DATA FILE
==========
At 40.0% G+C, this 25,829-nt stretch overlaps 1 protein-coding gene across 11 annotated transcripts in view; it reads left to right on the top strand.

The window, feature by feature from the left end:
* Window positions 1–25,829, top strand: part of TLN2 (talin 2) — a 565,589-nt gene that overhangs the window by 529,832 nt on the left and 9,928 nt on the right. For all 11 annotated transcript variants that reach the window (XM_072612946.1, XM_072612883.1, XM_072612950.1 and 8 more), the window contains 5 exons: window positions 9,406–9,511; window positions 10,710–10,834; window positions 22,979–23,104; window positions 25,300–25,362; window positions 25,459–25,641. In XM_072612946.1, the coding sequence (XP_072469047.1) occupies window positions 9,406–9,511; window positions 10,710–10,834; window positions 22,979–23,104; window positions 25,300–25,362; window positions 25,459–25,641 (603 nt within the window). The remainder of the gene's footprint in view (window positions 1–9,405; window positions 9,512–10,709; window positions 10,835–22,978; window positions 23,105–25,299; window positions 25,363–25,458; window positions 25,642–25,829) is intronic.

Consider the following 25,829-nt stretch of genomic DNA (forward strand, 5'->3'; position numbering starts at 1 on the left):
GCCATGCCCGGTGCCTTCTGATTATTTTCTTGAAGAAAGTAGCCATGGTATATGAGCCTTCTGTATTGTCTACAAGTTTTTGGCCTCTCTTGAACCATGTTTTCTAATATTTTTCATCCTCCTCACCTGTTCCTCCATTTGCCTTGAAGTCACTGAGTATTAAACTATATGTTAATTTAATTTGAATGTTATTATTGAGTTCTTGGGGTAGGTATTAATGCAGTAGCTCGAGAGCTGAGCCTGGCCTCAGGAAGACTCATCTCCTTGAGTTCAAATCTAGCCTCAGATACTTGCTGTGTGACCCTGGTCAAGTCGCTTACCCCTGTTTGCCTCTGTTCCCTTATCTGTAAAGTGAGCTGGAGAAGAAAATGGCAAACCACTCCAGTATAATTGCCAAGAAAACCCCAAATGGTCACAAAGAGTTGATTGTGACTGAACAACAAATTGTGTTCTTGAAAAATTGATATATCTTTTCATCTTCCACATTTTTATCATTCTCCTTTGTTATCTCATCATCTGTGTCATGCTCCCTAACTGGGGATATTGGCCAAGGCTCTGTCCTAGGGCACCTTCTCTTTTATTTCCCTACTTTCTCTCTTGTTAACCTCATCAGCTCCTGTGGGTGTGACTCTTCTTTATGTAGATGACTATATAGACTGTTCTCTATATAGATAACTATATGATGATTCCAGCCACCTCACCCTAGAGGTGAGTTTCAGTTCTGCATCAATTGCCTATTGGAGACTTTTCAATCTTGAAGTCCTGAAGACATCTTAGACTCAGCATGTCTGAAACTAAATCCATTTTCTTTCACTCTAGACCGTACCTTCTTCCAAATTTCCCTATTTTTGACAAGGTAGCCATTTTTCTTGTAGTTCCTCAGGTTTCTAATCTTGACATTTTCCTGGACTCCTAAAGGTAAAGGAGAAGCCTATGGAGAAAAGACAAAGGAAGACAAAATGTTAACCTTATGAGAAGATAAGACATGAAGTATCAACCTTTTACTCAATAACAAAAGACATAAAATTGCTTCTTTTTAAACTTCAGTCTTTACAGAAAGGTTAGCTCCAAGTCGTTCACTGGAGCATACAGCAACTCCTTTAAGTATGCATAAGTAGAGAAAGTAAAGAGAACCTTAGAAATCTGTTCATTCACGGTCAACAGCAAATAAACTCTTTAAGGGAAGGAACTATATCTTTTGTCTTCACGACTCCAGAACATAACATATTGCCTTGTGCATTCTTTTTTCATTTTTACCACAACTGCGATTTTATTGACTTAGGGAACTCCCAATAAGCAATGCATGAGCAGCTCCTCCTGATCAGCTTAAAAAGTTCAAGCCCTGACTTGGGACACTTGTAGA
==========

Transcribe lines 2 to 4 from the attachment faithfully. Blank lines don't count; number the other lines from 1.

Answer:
The window, feature by feature from the left end:
* Window positions 1–25,829, top strand: part of TLN2 (talin 2) — a 565,589-nt gene that overhangs the window by 529,832 nt on the left and 9,928 nt on the right. For all 11 annotated transcript variants that reach the window (XM_072612946.1, XM_072612883.1, XM_072612950.1 and 8 more), the window contains 5 exons: window positions 9,406–9,511; window positions 10,710–10,834; window positions 22,979–23,104; window positions 25,300–25,362; window positions 25,459–25,641. In XM_072612946.1, the coding sequence (XP_072469047.1) occupies window positions 9,406–9,511; window positions 10,710–10,834; window positions 22,979–23,104; window positions 25,300–25,362; window positions 25,459–25,641 (603 nt within the window). The remainder of the gene's footprint in view (window positions 1–9,405; window positions 9,512–10,709; window positions 10,835–22,978; window positions 23,105–25,299; window positions 25,363–25,458; window positions 25,642–25,829) is intronic.

Consider the following 25,829-nt stretch of genomic DNA (forward strand, 5'->3'; position numbering starts at 1 on the left):